This YA novel is the fifth book in the “Gone” series, about a group of kids cut off from the rest of the world in a supernatural “bubble” — left alone to battle the strangely-evolved animals, monsters, and each other.
I’ve really enjoyed this series… I feel like each time I sit down to read, it’s like watching a new episode of a favorite TV show. It has many varying characters to relate to, intense struggles for survival and justice, fast-paced action, and a coming-of-age theme throughout as these kids take charge and are forced to grow up too quickly.
This one was not, however, one of my favorites. The premise was interesting — their bubble is turning dark and soon they’ll have no light. Meanwhile the dying gaiaphage is trying to find a body to take over. But I felt this one was kind of slow, with a lot of introspection and characters acting out-of-character. I “get” that they were all facing their fears and that changed them… but it made this book seem a bit more plodding than the others. And some of the out of character actions didn’t have anything to do with their fear… I mean, Taylor teaming up with Caine? Huh?
Also… (view spoiler)
Overall, as a part of the whole, it works, but definitely not my favorite of the series.
This is the third book in the “Gone” series, a story about a town full of kids whose parents an adults have all vanished, leaving them with power struggles, mutant powers, horrendous monsters, and — in this book — a deadly flu and giant insects.
I’ve been really enjoying this series, and this book was no exception. I like that there’s so many varied characters and storylines all building up to one major event. Everyone has a role to play, so although Sam is probably the main character, even when he does things that aren’t so great, you can still find yourself cheering on the others.
This book did, however, put quite a bit of focus on the sexuality of a few of the main characters, which threw me a bit, considering the oldest kids are only fifteen. I guess maybe the author was showing how they’ve had to grow up and deal with adult problems and issues before most normal kids?
All in all, I’m looking forward to the next book to see how the kids adjust to the new setup and organization of the FAYZ.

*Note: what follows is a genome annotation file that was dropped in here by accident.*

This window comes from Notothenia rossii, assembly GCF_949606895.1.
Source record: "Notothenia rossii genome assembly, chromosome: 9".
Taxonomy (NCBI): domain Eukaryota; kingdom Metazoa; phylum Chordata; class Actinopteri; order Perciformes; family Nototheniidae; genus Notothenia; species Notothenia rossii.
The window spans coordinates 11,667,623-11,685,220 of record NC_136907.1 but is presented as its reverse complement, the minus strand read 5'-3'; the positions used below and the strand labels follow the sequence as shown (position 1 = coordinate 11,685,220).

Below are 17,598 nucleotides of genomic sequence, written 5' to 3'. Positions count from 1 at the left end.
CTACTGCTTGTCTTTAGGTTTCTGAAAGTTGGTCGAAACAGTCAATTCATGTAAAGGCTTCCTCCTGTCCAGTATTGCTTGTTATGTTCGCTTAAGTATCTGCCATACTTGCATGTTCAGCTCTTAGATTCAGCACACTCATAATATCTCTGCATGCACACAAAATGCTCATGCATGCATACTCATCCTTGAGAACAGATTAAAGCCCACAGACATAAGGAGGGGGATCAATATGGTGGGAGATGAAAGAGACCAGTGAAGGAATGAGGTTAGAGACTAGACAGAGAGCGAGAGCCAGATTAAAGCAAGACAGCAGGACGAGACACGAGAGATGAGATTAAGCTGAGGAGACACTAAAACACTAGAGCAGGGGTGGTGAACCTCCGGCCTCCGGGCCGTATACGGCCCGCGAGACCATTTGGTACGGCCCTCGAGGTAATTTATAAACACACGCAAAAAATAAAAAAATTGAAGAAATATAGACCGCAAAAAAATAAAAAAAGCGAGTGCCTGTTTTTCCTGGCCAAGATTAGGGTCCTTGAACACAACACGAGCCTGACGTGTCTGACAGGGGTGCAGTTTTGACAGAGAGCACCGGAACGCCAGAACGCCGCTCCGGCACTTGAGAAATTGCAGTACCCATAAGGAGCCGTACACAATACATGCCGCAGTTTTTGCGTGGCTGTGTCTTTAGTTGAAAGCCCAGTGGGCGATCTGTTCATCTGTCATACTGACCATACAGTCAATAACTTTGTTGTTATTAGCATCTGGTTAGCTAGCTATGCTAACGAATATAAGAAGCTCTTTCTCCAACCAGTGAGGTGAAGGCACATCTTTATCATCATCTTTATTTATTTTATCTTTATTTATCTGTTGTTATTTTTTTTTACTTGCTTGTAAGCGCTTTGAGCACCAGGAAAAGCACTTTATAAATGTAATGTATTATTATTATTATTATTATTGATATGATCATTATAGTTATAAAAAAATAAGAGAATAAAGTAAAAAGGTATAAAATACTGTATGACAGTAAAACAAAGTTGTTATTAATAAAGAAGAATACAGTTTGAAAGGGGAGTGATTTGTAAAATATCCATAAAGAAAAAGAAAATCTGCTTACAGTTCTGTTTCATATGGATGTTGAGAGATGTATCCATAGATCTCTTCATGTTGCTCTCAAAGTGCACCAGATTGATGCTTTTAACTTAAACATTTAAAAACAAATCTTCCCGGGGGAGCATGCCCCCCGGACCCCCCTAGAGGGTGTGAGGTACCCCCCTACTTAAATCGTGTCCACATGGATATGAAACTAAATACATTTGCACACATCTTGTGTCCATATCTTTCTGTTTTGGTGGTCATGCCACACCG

I’m really pleasantly surprised that even after three books, I’m still interested in this series and wanting to know what happens next; I honestly figured that by this point I’d be bored with it, but the author strikes a great balance of keeping up with old characters and introducing new ones, each book with a conflict and resolution of its own, but each fitting well into the overall storyline. The characters show development, but because there are so many subplots going on at once, the change is subtle over the course of the books.
This one confronted some problems that had been developing for awhile — Sam’s status as unofficial “guy-who-does-everything”; Astrid’s pride and ego issues; Little Pete’s craziness; Mother Mary’s frustration and job dissatisfaction; Caine’s hunger and psychosis; and the list goes on. One version of what’s going on beyond the FAYZ is introduced, though it’s still unclear what’s real and what’s not, which makes it rather suspenseful. I’m looking forward to reading the next book.
This, the second book in the “Gone” series, was every bit as intense as the first, and perhaps even more dark and desperate. As the children of Perdido Beach continue in their “Lord of the Flies”-esque, adult-free existence, they’re now fighting a lack of food AND a giant radiation monster.
I did get a little irritated with the stupidity of some of the main characters, and most of the minor characters are still incredibly one-dimensional, but the variety of personalities and super powers kept it interesting anyways. The action just keeps going and there’s never a dull moment, which makes for a fun read, even if it’s not incredibly “deep.”
I was pleasantly surprised at this book. I’d liken it to a present-day “Lord of the Flies,” but with super powers. Some of the characters were a bit one-dimensional (the egomaniac, the “pure evil” kid, the motherly girl who cares for all the little kids, the jealous ex-best-friend, etc) I guess I didn’t fault the author since, frankly, there were a lot of characters, and it probably would be more than one could expect that they’d all be deep and multi-faceted. Although looking back there really wasn’t anything *surprising* about this book, it did keep my interest the whole way through and I’m looking forward to reading the sequel.